3. Originally Posted by aman_cc
This is from Herstein, q#6, section 2.9 pg 75

Question - order(G) = p^2, where p is a prime. Prove any normal subgroup, N, of order p, must lie in the center of G.

I have been trying this for a while, but stuck. This question comes much before concepts like class equation of G, Sylow's theorm etc. So argument used should be more basic. Any help/pointers to get me started plz?

I was trying to use the fact that N is cyclic and normal but was not successful.
Can we not just apply the Burnside Basis Theorem and prove that all groups of order $p^2$ are Abelian? This would clearly prove the result.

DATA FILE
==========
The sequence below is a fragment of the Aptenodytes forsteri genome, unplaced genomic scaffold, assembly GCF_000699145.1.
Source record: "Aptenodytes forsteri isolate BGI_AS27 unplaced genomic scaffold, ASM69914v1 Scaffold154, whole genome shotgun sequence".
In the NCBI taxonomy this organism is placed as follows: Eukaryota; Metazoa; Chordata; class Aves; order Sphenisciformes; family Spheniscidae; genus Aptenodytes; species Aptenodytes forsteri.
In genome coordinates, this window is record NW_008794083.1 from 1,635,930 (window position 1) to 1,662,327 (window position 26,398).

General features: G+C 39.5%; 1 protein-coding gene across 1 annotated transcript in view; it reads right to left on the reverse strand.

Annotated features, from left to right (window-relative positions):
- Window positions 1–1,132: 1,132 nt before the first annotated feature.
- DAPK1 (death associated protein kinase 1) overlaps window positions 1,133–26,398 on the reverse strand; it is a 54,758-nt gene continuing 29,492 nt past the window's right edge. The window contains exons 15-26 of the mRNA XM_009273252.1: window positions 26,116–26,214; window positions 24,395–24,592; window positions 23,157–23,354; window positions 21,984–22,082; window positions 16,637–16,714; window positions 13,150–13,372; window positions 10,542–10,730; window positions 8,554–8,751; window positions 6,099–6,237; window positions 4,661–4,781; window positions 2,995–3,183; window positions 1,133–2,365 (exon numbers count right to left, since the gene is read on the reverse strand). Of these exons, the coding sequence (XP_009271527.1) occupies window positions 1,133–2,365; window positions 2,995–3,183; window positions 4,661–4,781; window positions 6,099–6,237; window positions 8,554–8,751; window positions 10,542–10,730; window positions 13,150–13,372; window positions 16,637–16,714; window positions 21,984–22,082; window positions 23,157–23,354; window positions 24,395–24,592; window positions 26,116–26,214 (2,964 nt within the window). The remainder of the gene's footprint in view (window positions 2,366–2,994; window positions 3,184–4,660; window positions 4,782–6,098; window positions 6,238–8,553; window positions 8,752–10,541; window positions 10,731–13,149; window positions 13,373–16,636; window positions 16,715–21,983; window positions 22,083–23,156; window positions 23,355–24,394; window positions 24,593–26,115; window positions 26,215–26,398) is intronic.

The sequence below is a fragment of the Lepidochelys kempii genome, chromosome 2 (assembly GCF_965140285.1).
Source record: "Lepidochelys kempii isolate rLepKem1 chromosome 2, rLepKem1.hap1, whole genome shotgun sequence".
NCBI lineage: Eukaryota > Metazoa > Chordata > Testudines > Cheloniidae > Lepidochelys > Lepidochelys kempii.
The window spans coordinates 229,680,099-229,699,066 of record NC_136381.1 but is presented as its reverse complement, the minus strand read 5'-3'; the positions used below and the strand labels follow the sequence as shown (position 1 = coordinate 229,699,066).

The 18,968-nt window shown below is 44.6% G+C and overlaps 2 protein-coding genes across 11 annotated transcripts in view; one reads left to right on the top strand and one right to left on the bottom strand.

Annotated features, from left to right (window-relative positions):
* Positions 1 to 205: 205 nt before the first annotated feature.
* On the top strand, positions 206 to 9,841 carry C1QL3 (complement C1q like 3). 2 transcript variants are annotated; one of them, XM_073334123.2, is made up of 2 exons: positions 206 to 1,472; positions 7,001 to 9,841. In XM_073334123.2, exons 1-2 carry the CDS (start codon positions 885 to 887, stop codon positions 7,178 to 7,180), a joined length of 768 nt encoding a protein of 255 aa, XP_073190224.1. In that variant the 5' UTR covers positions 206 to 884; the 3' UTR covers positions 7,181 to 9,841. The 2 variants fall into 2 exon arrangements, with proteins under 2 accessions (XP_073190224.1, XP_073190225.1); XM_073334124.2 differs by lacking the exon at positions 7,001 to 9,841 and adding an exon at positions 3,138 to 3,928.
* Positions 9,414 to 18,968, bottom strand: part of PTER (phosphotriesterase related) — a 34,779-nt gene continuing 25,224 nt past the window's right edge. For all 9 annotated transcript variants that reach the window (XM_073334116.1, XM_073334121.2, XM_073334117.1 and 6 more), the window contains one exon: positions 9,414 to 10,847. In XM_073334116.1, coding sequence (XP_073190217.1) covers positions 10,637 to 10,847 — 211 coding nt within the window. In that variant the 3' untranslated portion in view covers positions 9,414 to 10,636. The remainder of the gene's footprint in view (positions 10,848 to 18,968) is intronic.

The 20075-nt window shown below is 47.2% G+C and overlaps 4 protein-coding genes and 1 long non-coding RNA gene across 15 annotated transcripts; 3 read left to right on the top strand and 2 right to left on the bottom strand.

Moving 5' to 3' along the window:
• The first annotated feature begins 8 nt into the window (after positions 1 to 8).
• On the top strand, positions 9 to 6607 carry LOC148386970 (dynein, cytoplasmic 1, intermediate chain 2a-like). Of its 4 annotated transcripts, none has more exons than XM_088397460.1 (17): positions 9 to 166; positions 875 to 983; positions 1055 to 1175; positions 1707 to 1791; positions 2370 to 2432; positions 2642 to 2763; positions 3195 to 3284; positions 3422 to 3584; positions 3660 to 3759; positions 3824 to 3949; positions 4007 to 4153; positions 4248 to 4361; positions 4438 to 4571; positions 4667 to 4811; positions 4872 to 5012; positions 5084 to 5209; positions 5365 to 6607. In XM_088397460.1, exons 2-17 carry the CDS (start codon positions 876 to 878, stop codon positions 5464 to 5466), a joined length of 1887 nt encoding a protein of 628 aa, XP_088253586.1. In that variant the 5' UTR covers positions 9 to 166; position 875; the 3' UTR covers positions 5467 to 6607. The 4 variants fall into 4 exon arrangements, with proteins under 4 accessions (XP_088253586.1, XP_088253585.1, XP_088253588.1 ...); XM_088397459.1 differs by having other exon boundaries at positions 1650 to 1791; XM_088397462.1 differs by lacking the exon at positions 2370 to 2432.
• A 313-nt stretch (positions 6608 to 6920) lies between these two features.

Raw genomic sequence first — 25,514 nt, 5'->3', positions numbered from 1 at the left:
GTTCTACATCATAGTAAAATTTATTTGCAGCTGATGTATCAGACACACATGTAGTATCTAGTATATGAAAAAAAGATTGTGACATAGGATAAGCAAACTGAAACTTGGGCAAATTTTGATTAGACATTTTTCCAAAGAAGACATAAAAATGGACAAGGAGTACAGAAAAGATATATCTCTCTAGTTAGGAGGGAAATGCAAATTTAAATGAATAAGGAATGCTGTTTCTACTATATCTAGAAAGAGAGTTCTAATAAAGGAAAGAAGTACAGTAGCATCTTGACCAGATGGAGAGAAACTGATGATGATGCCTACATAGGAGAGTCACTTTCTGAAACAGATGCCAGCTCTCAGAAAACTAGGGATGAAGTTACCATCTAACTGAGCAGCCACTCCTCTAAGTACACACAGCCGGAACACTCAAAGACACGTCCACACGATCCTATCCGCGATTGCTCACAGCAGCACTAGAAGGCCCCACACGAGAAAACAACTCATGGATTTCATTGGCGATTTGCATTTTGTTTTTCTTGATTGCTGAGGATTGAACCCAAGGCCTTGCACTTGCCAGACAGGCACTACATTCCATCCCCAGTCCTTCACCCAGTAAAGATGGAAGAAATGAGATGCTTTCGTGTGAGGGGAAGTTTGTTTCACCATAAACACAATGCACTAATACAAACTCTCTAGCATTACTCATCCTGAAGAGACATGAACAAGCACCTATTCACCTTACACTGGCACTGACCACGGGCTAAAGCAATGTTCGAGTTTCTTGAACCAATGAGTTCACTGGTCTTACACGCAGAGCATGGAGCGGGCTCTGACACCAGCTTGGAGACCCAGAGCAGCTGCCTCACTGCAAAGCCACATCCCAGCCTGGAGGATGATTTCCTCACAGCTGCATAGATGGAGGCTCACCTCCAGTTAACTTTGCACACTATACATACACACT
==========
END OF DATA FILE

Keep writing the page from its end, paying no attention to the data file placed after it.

Let $G$ be a finite $p$-group, and denote by $G'$ the derived subgroup, $G'=<[g,h]:g,h \in G>=$.

Denote by $\Phi(G)$ the Frattini subgroup; the intersection of all the maximal subgroups of $G$. Then $G/\Phi(G)$ is an elementary Abelian group which we can view as a vector space of rank $d(G)$. The Burnside Basis Theorem states:

i) $\Phi(G)=G'G^p$.

ii) For $S \subseteq G$ such that $=G$ then there exists $T \subseteq S$ such that $|T|=d(G)$ and $=G$.

iii) Another statement that isn't really relevant here but basically says that the generators of the group are precisely the coset representatives for the generators of the quotient group.

Thus, if $|\Phi(G)|=p$ we have that the group is cyclic (by part (ii) ), and if $|\Phi(G)|=1$ then we have that $G'=1$ and the group is Abelian (by part (i) ). Clearly there exists a subgroup of order $p$ in the group so the group cannot have $\Phi(G)=G$. Thus the group is Abelian.

I know it is a bit like overkill, but it is my favorite theorem...

4. Originally Posted by Swlabr